Trump pulling the US out of the Paris climate accord earned criticism from leaders of various industries, including the heads of influential tech giants.
On Thursday, President Donald Trump has announced his decision to take the U.S. out from the Paris climate accord. His decision caused a commotion around the world. Even before the formal announcement, some politicians and business executives showed concern about Trump’s decision.
Upon hearing the decision, The Verge reported that Facebook CEO Mark Zuckerberg, Google CEO Sundar Pichai and Microsoft CEO Satya Nadella reacted strongly against this. They also affirmed that their commitment to a clean environment and to the clean energy initiatives will stay despite the U.S. being withdrawn from the climate deal.
Zuckerberg posted his reaction on his Facebook page, saying that the country’s withdrawal from the Paris climate accord is “bad for the environment, bad for the economy.” He also wrote that the withdrawal endangers the children’s future. He said that the fight against climate change is something all people, as part of the global community, can do and urged them to act “before it’s too late.”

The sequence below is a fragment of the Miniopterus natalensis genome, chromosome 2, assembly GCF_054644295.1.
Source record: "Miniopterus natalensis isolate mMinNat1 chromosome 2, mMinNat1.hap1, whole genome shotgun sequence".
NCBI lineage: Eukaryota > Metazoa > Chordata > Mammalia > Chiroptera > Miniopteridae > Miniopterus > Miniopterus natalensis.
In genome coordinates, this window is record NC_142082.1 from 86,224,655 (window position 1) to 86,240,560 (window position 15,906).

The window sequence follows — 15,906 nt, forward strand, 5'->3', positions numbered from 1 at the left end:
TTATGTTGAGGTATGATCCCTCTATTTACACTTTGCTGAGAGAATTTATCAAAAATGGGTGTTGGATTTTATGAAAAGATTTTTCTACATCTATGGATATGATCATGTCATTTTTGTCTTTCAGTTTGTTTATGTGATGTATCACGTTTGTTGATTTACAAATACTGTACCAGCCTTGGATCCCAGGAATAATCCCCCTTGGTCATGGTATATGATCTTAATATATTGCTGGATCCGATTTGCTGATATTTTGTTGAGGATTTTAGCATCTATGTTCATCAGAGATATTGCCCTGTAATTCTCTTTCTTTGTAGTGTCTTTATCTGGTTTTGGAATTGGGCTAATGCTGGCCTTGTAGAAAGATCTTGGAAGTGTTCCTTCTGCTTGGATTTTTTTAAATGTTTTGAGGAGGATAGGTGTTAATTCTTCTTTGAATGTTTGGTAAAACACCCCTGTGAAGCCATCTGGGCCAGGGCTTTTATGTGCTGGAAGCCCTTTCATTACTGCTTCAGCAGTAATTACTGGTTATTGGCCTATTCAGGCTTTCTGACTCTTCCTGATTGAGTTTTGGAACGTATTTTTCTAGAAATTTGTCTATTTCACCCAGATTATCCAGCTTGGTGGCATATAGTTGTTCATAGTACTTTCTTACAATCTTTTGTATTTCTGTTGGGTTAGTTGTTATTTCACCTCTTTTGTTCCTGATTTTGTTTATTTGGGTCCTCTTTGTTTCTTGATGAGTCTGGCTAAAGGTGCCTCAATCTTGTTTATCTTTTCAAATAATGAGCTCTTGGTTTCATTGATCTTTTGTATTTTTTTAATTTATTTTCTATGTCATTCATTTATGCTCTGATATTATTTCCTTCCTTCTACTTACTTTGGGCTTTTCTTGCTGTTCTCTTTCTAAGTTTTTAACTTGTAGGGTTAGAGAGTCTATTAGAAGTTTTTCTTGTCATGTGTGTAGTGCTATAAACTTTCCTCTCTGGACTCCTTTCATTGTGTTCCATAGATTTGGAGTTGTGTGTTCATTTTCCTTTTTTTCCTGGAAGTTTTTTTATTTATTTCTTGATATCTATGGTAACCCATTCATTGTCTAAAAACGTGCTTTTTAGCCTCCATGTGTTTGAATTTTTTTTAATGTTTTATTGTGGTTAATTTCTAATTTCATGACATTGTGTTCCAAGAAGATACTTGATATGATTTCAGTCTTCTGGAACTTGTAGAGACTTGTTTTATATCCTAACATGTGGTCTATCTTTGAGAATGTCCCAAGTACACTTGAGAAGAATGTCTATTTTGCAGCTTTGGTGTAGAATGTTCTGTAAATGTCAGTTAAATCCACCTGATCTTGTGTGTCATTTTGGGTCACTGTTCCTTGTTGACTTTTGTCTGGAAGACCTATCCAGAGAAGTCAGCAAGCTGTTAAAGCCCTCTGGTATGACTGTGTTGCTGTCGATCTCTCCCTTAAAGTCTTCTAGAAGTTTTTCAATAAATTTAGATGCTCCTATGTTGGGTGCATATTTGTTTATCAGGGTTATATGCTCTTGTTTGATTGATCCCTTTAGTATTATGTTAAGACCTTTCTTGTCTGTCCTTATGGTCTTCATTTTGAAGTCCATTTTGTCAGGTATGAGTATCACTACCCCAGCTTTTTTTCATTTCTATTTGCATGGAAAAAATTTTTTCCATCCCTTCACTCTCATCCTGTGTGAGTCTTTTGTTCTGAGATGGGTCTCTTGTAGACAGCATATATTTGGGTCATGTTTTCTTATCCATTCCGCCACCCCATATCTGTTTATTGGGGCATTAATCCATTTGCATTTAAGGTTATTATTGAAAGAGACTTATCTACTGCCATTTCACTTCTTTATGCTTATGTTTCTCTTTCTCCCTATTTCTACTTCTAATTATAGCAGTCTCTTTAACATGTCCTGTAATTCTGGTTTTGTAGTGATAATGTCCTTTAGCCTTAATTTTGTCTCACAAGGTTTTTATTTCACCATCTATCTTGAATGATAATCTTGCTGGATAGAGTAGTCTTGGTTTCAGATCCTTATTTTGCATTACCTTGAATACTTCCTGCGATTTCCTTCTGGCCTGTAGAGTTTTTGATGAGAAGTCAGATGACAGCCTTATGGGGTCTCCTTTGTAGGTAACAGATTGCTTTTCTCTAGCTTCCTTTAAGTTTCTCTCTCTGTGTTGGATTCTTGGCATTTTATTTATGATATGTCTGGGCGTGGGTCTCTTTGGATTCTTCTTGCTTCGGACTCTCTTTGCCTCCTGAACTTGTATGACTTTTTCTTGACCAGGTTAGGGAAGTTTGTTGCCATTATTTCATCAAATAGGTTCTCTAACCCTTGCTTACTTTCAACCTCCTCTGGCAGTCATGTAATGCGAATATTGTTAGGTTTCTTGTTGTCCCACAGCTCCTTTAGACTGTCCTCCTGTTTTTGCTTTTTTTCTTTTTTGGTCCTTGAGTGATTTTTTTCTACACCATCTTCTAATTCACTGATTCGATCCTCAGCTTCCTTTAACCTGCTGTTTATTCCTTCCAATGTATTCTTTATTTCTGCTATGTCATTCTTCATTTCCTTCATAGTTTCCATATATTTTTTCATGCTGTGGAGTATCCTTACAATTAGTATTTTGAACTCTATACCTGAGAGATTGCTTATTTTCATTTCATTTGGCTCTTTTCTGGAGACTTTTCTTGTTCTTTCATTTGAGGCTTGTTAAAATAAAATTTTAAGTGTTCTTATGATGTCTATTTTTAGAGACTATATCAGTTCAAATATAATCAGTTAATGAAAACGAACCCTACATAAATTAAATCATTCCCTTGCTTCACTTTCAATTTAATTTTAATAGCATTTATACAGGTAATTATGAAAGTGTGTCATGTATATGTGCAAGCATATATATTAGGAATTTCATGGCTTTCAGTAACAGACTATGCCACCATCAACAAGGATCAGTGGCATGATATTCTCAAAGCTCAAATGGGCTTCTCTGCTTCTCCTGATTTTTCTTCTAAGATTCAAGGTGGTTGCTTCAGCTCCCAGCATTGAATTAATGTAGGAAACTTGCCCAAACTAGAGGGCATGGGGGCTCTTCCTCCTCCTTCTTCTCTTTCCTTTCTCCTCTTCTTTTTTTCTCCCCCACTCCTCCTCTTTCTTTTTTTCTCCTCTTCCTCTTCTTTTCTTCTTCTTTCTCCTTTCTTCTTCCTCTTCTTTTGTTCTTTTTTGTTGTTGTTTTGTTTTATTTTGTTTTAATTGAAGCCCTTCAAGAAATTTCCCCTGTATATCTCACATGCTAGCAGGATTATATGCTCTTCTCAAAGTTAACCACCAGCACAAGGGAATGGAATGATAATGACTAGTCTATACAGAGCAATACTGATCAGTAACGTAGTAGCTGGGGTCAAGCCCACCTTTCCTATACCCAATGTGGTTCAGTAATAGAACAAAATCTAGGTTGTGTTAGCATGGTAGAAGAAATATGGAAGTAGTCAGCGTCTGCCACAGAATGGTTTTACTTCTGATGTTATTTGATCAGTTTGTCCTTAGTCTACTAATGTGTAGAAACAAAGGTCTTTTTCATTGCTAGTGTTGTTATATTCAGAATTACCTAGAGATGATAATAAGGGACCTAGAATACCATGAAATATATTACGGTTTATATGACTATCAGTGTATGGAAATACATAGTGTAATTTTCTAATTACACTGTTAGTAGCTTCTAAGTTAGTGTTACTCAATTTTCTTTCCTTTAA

Pichai wrote his comments on Twitter. He expressed his disappointment with the decision and made it clear that Google will still exert efforts “for a cleaner, more prosperous future for all.” Nadella and Microsoft chief legal officer Brad Smith both wrote their take on Twitter as well. They both ensured the commitment of Microsoft to lowering carbon emissions and averting climate change effects will remain untouched.
Following President Trump’s decision, Tesla CEO Elon Musk announced that he is departing from his duties in Trump’s advisory councils. Amazon and HP also released statements showing their continuing support for the agreement.
Apple CEO Tim Cook, as well as other corporate leaders, attempted to convince Trump to rethink about his decision but to no avail. Now, Trump seeks to negotiate again the agreement. But some European countries think the agreement can’t be renegotiated.